Speaking of Eden, Kagin believes that GBM derives from this tale of lost paradise for the first nudists. Once gaining knowledge from becoming forbidden frugavores, this first couple suddenly realized shame at their unclad state. In this story, guilt, shame and wretchedness all pass down to everyone for all time due to the first man and his helpmeet defying their creator. For those who believe we are born in joy with boundless potential, curiosity and unencumbered by Original Sin- fit only for groveling and begging for salvation so as to avoid the fiery furnace, there is not sufficient guilt and feelings of human worthlessness inherent within them to be accepted by the GBM fundangelicals.

Again these efforts to control other’s behavior through a belief in one’s own Bible-based superior morality comes from a false understanding of their sacred book. The Bible is chock full of sex of all kinds, including fathers being seduced by daughters to become pregnant, one’s daughters being thrown to rapists to spare male angels (all angels in the Bible are male; yet in current iconography they are nearly always depicted as female) and so on and on. Yes, this is all very wonderful stuff for the enlightenment and moral edification of our young people and a way in which to model modern society. Kagin also mentions the method of the Bible Patriarchs for swearing oaths which required one man to place his hands upon the genitals of the man to whom he was swearing his sacred oaths.

Circumcision is of paramount importance to God, and the collection of the foreskins of one’s slain enemies was a noble activity. Modern day delusional folks have cut off their offending genitals due to their interpretation of the sacred texts, but the Bible states that a eunuch, as well as any whose testicles are ruined, may not enter Heaven. It is not made clear what reproductive apparatus is used for in a spiritual realm, unless one turns to the Qur’ran and what awaits the devout male martyr. But of course this is blasphemy from a Christian point of view.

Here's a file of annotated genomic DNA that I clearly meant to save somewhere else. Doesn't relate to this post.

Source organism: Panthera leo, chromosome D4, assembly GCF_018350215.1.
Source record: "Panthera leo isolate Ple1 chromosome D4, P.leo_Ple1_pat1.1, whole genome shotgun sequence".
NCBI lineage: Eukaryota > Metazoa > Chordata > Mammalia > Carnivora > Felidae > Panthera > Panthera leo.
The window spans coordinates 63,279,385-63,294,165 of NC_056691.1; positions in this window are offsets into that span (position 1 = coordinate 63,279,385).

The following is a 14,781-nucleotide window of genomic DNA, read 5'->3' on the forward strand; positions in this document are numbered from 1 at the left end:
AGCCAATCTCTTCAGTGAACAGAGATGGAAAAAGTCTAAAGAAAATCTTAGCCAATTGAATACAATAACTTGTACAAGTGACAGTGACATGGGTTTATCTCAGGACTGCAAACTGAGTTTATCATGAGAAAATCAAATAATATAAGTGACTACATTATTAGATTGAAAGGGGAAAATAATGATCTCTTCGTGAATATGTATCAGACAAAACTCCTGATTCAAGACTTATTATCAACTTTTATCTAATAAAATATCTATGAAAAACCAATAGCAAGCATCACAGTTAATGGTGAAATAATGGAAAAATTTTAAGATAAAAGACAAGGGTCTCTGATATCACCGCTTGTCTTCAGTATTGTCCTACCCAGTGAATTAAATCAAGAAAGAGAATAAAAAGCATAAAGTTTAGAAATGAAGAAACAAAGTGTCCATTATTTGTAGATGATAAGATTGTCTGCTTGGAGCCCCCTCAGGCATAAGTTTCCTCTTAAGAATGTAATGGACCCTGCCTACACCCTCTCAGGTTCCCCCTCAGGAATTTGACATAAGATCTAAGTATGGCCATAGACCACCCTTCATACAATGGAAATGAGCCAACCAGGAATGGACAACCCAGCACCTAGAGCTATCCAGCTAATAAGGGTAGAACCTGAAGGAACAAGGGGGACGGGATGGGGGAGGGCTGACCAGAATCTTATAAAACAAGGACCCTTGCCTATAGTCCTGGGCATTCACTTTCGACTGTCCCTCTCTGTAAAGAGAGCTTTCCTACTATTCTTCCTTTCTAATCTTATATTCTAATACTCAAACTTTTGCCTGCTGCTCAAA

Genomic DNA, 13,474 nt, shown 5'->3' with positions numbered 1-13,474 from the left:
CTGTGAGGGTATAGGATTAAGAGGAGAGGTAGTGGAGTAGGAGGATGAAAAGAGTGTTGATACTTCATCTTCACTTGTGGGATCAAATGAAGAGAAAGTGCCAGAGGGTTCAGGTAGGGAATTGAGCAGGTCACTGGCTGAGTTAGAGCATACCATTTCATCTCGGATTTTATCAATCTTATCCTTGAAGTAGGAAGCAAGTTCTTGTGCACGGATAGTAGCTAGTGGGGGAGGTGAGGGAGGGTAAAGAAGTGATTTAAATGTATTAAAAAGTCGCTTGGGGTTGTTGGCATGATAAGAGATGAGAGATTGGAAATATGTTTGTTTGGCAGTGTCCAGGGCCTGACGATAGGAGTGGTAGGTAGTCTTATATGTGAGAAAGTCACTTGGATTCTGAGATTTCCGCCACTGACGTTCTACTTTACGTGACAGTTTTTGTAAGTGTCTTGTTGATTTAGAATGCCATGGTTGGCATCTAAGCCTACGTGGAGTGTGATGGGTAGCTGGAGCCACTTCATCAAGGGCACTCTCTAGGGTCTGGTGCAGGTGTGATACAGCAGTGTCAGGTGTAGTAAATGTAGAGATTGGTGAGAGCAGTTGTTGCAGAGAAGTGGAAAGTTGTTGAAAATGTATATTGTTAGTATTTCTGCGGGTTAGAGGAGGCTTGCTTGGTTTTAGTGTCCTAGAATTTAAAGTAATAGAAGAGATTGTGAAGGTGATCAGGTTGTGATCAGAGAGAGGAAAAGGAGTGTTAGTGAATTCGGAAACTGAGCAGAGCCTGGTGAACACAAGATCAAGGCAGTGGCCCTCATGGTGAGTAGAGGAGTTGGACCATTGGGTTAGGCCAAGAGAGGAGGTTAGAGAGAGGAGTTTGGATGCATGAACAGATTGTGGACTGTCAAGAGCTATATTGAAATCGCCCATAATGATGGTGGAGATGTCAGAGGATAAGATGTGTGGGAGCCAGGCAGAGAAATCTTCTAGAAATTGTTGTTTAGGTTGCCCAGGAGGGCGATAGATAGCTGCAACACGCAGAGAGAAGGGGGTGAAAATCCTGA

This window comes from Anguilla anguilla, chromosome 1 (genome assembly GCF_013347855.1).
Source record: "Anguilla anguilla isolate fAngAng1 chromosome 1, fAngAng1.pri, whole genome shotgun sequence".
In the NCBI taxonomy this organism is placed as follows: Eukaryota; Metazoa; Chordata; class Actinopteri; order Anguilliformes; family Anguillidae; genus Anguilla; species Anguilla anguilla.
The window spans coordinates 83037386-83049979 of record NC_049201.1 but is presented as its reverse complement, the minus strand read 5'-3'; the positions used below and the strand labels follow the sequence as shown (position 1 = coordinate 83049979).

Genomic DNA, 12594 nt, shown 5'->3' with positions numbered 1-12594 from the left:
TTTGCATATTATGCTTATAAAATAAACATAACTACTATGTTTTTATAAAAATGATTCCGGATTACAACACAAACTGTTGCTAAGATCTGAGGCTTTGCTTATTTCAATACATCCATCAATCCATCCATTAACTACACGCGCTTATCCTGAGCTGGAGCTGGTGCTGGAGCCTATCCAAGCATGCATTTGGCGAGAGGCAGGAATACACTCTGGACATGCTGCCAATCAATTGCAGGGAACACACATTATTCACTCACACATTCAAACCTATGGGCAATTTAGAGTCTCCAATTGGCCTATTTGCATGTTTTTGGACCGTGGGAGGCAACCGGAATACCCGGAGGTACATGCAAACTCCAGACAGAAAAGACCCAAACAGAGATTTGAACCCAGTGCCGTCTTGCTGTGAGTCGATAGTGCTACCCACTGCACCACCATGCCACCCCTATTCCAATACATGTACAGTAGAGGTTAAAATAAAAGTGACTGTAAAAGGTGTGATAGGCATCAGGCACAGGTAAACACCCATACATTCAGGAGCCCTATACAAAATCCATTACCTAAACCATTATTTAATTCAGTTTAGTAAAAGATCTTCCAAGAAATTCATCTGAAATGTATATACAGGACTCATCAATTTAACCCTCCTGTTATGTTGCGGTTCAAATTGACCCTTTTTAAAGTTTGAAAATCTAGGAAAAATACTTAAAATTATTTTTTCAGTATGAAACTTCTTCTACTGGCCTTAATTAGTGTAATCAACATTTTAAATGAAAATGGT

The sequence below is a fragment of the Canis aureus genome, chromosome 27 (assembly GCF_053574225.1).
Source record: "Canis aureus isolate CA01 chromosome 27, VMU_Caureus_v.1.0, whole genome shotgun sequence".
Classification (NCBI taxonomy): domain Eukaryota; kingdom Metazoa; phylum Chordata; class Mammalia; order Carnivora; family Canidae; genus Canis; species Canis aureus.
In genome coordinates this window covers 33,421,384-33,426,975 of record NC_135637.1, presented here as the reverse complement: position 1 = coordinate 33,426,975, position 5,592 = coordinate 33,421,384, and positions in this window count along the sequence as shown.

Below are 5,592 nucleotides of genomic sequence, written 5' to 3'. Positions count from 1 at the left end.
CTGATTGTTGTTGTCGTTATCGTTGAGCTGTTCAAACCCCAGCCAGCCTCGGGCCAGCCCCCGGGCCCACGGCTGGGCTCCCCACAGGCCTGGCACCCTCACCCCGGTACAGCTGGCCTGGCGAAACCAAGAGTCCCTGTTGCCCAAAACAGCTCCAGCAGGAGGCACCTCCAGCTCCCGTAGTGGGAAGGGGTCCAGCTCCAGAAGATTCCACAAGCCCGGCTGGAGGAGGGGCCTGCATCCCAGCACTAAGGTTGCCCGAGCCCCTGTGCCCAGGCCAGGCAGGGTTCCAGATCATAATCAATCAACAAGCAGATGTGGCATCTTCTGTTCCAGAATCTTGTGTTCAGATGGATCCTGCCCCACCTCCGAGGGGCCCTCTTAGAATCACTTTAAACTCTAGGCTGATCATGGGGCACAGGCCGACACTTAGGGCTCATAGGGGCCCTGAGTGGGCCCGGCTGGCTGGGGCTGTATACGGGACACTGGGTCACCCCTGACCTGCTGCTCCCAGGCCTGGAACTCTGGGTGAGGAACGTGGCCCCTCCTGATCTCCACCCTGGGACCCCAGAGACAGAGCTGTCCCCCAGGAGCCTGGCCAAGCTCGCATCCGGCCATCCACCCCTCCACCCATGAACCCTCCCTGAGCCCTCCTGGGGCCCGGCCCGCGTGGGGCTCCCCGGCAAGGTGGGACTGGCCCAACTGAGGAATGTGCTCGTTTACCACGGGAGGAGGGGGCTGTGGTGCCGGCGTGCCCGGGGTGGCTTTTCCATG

The Song of Songs in the Bible is actually about a man’s lust for his sister, states Kagin, who quotes (in his book) its verses about the man’s desire to climb her branches and, like a young roe, graze about her breasts and genitals. This has been ludicrously misinterpreted as being a story about Christ’s love for the church. Hmmm. Kagin writes: How much in general genital denial these clever clerics be, especially those proudly proclaiming the cults of celibacy and the cloister. End quote. The fixation on GBM (Genital Based Morality, as a reminder) is to the exclusion of matters of real consequence like stewardship of the environment, going to the poor and outcast individuals (a’ la one of Jesus’ more noble pursuits), etc., all while genital-based crimes go on with their priests.

As further evidence of how the modern Puritans have gotten their Bibles wrong, Kagin writes of how, in the Bible, men were encouraged to have many wives and concubines, David, once becoming old, was given two young women to warm his bed at night, a King was seen as unfit for rule once he could no longer have an erection, and other examples. He writes: Genital shame is a modern Christian phenomenon. GBM has replaced ethics. Denial has become duty and holiness has been traded for honor. Repression has pushed reason from the banquet table of life. End quote.

As for the original Puritans, (of whom it has been said, were people who suspected somewhere, somehow there might be someone who was still happy) they were not, as is often bandied about, those seeking religious freedom in the New World. Instead, they were those who caused so much religion-based repression; closing theaters and casting a gloomy pall upon all others, that when their efforts were resisted successfully, they left for the New World to inflict their misery on a new land. They did not come here for freedom from religious persecution but because they could no longer readily, religiously persecute others to their satisfaction in their homeland. Now their heirs are seeking to reclaim this domination of others, based on their errant beliefs regarding their Bibles, their misunderstanding of American history, their disdain for the democratic principles our nation was founded upon and their misguided approach to morality.